Chris's Review

A Cavern Of Black Ice is a masterpiece of storytelling, which begins the author's latest trilogy, Sword of Shadows. That this is only the beginning of the story is remarkable, considering the epic scope of this first volume. From the first page, the book transports the reader to a world of great beauty, and even greater danger. While set in the same world as The Book Of Words, the portion of the Known Lands we find in this book is a harsh, demanding environment of ice and snow. This is a land where society exists, not so much as a way to maintain order, but as an essential ingredient to one's survival. If you are the type of reader who immerses himself or herself in a book, then be sure to wear warm clothing and turn up the heat while reading this one, or you will be feeling the frostbite on your fingers and toes.

Of course, the most important aspect of any story is the characters which drive it. And if you're looking for the standard assortment of fantasy heroes and villains, well, you've come to the wrong place. With this book, the author cements her reputation for creating the most original, fully dimensional characters of anyone writing fantasy. One of these characters is Raif Severance, a member of Clan Blackhail, one of many Clans that together control the northern part of the known lands. Raif finds himself torn between honor and duty, between what he believes is right and what his clan leader demands of him. How Raif handles his dilemma might surprise you. Throughout his internal struggle, we share his doubts over each choice he makes. The world is not made up of black and white, but just different shades of gray, and this is reflected in Raif's character. The plot of the book is so complex, it is virtually impossible to sum up. In keeping with the environment the book is set in, this is a very dark story. Political and social intrigue, the quest for power, and of course, sorcery all have their parts to play. But to me, this first book of Sword Of Shadows is about a journey of self discovery for the two central figures in the book, Raif Severance and Ash March. Ash is a young woman who was orphaned at birth. Taken in by the political and military leader of a town as a baby, Ash grows up knowing very little about her true background, about who she is or where she came from. When she begins having strange dreams, she doesn't realize the dreams are a precursor to her discovering a mysterious power residing inside her, a power which threatens the fabric of creation. Together, she and Raif try to contain this power, while other forces seek use Ash for their own purposes. In the process, they each find learn more about each other and themselves.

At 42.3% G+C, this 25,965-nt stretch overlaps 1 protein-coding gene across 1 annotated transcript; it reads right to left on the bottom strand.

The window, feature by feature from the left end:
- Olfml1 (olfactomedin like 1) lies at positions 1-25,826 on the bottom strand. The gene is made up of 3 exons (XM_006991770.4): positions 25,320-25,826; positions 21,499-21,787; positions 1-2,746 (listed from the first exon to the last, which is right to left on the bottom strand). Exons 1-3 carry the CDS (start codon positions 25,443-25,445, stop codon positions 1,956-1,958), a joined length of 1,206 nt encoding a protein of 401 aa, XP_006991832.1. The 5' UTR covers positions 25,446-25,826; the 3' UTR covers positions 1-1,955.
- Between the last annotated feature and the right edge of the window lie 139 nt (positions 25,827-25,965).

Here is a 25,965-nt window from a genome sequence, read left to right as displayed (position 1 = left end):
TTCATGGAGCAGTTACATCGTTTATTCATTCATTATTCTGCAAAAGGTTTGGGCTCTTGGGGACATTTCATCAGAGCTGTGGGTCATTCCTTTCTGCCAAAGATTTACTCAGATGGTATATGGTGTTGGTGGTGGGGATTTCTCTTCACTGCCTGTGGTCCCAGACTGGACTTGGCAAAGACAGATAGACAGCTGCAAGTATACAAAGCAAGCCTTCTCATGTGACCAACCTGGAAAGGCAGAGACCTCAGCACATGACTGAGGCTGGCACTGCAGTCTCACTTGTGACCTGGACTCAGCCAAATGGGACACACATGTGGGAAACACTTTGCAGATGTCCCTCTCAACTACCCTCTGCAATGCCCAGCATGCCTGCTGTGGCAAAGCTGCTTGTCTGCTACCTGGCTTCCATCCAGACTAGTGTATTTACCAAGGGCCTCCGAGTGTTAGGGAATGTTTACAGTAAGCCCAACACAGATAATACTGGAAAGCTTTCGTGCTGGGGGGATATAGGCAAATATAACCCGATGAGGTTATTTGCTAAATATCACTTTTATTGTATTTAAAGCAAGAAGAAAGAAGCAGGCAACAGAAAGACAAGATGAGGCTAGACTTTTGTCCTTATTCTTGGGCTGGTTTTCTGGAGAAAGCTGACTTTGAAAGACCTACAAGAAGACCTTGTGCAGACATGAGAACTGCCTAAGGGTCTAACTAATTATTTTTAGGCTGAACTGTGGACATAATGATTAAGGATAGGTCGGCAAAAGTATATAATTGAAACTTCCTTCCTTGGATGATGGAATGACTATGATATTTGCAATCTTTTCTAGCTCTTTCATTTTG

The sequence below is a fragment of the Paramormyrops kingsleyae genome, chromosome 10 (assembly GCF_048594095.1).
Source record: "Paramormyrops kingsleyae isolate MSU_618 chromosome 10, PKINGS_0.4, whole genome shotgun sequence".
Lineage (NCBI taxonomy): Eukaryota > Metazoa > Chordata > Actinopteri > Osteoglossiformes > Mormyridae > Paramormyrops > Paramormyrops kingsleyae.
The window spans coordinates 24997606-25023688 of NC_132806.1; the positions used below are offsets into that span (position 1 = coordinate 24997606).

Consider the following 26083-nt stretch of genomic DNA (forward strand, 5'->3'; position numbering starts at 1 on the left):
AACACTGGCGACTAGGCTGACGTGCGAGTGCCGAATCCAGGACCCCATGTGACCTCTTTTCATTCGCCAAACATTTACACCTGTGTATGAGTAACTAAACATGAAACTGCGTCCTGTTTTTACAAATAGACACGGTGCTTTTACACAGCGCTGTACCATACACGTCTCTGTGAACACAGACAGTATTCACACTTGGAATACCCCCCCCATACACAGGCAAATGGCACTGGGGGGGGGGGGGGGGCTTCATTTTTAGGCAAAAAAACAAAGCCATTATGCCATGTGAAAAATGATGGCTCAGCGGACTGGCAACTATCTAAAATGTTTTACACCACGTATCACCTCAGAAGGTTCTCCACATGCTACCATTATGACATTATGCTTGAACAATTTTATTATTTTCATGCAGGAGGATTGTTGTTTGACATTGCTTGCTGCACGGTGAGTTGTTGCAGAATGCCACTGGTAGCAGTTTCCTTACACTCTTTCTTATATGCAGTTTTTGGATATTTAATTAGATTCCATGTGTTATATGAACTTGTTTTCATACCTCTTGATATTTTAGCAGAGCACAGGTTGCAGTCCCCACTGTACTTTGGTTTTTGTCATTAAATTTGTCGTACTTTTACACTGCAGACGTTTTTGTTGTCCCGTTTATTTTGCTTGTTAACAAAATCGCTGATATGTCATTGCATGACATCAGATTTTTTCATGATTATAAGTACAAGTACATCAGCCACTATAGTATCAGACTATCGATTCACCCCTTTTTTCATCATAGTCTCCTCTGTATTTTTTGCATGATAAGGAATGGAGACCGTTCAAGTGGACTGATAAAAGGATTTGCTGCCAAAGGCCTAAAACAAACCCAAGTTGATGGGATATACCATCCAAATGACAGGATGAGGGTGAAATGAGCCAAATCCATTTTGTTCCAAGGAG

Of course, there is much more than this going on, including some tantalizing glimpses of what may come in future installments of the story. There are mysteries galore, the kind that cause you to keep reading well into the early hours of the morning, in the hope that on the next page, perhaps one of the mysteries might be solved. Some of them will, and some will have to wait for the next book. But I must give you one warning; if you are the type of reader who always reads the last page first. DON'T!! The biggest and best surprise, and the answer to one of the earliest mysteries in the book, is contained in the very last word of A Cavern Of Black Ice. Trust me, it is worth the wait.

For me, the truest measure of how much I enjoy a book is how I feel when I finish it. If it was an average book, I just move on to the next one. If it was a good book, I usually have to give myself some time to return from whatever world I was in, before entering another. But the very best books, the ones that earn a permanent spot in my library, I don't want to finish at all. Often I will ration my reading to only a few pages a day just to make the experience last longer. With A Cavern Of Black Ice, if I hadn't had a deadline to write this review, I would be stretching myself to the limit, to try and keep it from ending. Since I did finish it though, I must say, I WANT THE NEXT BOOK NOW!!! I think it will be a while before I can finish shaking the snow out of my hair, and it will be weeks before I can stop checking myself for frostbite. From the first page to the last word(!), this is a spectacular example of storytelling.